Fall has arrived and the museum is filled with new energy and excitement. One can feel it in the galleries — this time of the year there is always some Spanish in the air. I obviously like it a lot. Many families of Latino descent, especially coming from Southwest Detroit, visit our Ofrendas exhibition, which celebrates the Day of the Dead. The show is so popular with families and school field trips that this year it will run for six weeks (it used to be on view for only 10 days).
During my weekly museum walk-through before it opened, I stopped by to meet some of the artists and see how they were assembling their ofrenda altars, honoring the lives of close relatives, friends or community members who have passed away. As I came into the exhibition space I could hear some of them speaking in Spanish. The atmosphere was so positive that I introduced myself in my native language, “¡Hola, buenos días!” and asked them how it was going: “¿Cómo va todo?” They replied with a smile and right away expressed how grateful they were for the opportunity to participate. It was interesting to see how some of them worked in groups and others alone as they created these ephemeral monuments. They were extremely organized and rigorous about the installation. They also shared constructive feedback about the galleries and the spaces they were given. As I was leaving, I shook hands and told them “¡buen trabajo, gracias!” — good work, thanks! It was evident to me that this show was very important to them and that they were comfortable in the museum, which was very reassuring to me.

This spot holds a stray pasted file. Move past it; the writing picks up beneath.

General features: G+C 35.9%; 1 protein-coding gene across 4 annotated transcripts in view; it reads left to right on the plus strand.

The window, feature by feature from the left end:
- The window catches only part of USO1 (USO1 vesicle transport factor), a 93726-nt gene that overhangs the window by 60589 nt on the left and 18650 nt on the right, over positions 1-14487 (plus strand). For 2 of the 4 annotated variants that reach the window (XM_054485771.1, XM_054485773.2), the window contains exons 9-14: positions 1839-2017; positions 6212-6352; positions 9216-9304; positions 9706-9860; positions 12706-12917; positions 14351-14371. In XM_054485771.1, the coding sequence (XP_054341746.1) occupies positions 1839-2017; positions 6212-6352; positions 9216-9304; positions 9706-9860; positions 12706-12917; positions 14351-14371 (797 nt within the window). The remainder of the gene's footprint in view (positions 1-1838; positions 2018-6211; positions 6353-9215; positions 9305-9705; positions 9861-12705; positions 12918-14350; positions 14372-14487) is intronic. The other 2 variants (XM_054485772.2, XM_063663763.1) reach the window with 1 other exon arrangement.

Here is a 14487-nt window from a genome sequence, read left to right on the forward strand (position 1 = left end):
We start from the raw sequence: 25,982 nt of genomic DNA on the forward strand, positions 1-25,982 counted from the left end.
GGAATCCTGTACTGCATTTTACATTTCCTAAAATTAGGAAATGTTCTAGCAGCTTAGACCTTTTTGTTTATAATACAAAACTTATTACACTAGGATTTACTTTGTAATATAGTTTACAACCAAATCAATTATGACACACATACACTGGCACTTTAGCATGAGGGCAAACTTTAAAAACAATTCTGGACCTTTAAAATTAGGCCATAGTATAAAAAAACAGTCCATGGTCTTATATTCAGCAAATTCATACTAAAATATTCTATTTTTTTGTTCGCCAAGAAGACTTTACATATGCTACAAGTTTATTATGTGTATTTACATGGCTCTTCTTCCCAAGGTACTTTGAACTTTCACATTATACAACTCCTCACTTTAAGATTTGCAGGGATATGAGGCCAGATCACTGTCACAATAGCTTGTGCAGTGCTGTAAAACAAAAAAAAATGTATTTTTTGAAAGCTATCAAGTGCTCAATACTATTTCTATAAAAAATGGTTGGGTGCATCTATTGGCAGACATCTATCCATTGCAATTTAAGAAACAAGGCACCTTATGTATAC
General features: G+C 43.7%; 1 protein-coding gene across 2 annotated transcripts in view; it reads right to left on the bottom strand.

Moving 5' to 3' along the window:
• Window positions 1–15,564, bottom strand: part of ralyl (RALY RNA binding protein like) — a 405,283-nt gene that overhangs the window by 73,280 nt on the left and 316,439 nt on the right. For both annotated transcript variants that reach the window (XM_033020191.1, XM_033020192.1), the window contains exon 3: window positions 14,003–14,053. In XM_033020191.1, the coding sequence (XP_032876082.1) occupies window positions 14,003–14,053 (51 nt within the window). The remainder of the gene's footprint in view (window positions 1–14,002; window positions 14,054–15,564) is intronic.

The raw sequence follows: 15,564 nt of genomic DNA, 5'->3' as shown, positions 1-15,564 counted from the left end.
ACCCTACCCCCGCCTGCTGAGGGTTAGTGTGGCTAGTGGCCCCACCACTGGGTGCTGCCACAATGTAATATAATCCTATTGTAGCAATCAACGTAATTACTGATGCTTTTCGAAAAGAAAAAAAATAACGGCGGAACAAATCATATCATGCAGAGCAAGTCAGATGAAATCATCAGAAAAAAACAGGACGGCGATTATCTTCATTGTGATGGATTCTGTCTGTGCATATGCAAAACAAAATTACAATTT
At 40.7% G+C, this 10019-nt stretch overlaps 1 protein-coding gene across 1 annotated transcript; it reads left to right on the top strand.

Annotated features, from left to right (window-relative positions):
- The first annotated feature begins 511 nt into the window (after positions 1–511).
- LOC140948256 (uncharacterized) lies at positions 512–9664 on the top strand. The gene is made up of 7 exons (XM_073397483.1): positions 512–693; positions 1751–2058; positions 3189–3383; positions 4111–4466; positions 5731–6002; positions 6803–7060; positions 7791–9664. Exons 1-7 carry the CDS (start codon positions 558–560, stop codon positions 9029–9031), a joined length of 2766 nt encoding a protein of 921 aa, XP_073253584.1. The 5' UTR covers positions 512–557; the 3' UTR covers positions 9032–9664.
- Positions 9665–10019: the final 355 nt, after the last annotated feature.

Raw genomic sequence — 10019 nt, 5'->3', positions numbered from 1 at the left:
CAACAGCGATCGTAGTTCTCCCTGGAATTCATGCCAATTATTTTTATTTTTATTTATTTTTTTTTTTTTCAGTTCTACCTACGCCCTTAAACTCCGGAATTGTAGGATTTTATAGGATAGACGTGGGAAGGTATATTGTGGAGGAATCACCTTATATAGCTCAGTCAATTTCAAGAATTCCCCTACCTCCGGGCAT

During the visit I noticed that there was a predominance of intense yellow and some light orange in the altars, the colors of the flowers used as an offering to the dead, called “Aztec marigolds.” In Mexico, these flowers are called cempasúchil, or flor de muertos (flower of the dead) and they are native to the land – in fact their name comes from the word “cempoaxóchitl” in Náhuatl, the language of the Aztecs. The altars are decorated with these flowers, whose petals, scattered from altar to gravesite, are there to guide wandering souls back to their place of rest. Since pre-Colombian times, cempasúchil have a strong symbolism in Mexico, which has blended with Christian beliefs related to the dead.
As these Aztec marigolds enliven our Ofrendas exhibition, I kept thinking that we have a long tradition of connecting the world of flora with that of the arts. Thanks to the work of the DIA’s Friends of Arts and Flowers, the museum welcomes our visitors with extraordinary flower arrangements all year around. I recently had the opportunity to speak to the group at their annual meeting, and underscored my interest on floral representations and their meaning across cultures. I, of course, started my presentation talking about the Aztec marigolds and our amazing Ofrendas exhibition. At the DIA, one can visit many of our galleries and find images of flowers in artworks created around the world. As you discover them, remember that flowers have inspired artists to symbolize our most inner feelings, from love to religious beliefs, touching all of us in the same fashion regardless of our background and origin. As I start the fall season, I am adding the word cempasúchil to my vocabulary to remember the native origins of this land and how the dead have been honored in Mexico for thousands of years.